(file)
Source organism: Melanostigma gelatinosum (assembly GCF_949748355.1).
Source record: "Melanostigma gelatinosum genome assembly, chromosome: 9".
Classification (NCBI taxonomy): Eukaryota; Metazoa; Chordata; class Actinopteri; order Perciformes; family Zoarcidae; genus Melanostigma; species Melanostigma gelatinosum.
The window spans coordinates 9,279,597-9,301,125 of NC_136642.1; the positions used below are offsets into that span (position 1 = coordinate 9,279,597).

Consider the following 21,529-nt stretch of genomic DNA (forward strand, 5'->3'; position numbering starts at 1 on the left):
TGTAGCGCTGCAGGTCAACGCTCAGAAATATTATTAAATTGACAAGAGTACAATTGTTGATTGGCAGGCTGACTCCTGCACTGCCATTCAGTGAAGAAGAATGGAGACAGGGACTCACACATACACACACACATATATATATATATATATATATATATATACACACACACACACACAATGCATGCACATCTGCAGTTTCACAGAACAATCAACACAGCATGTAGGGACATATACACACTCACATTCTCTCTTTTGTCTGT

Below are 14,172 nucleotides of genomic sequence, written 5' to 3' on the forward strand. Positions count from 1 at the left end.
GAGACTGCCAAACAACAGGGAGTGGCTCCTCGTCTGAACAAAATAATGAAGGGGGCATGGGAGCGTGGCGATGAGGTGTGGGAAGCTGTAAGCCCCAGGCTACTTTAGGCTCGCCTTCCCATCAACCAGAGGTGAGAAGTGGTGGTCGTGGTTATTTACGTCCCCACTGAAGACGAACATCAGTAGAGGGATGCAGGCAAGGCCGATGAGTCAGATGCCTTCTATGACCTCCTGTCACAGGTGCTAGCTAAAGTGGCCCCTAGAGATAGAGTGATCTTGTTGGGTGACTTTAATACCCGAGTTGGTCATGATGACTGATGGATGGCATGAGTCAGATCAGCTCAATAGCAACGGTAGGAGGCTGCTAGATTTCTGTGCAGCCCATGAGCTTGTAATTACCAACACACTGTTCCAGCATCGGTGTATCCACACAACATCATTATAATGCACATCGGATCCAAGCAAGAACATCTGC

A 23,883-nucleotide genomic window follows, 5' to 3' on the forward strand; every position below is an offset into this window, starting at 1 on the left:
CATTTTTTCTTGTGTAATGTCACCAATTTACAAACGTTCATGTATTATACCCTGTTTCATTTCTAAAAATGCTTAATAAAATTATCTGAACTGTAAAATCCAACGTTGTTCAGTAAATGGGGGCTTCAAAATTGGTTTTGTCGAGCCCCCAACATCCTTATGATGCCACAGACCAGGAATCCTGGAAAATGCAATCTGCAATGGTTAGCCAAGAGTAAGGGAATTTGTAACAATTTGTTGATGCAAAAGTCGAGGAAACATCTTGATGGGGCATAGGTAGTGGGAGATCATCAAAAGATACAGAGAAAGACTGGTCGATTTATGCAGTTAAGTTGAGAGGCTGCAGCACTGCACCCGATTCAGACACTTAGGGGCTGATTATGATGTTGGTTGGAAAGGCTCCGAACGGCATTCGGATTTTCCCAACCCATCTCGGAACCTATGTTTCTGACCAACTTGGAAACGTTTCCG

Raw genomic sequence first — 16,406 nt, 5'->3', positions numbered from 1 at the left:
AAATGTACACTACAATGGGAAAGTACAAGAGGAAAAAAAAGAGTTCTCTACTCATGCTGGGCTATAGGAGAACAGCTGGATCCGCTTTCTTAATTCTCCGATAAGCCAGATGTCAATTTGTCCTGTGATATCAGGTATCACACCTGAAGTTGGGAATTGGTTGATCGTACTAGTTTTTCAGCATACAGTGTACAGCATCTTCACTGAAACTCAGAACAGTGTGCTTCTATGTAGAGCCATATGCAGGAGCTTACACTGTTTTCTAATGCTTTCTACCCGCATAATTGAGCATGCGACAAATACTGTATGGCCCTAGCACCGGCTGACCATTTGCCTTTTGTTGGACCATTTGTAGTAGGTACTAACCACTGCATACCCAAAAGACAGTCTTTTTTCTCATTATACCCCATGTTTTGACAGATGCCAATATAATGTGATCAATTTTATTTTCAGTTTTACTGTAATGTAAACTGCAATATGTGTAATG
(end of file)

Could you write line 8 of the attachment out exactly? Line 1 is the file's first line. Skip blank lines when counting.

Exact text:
GAGACTGCCAAACAACAGGGAGTGGCTCCTCGTCTGAACAAAATAATGAAGGGGGCATGGGAGCGTGGCGATGAGGTGTGGGAAGCTGTAAGCCCCAGGCTACTTTAGGCTCGCCTTCCCATCAACCAGAGGTGAGAAGTGGTGGTCGTGGTTATTTACGTCCCCACTGAAGACGAACATCAGTAGAGGGATGCAGGCAAGGCCGATGAGTCAGATGCCTTCTATGACCTCCTGTCACAGGTGCTAGCTAAAGTGGCCCCTAGAGATAGAGTGATCTTGTTGGGTGACTTTAATACCCGAGTTGGTCATGATGACTGATGGATGGCATGAGTCAGATCAGCTCAATAGCAACGGTAGGAGGCTGCTAGATTTCTGTGCAGCCCATGAGCTTGTAATTACCAACACACTGTTCCAGCATCGGTGTATCCACACAACATCATTATAATGCACATCGGATCCAAGCAAGAACATCTGC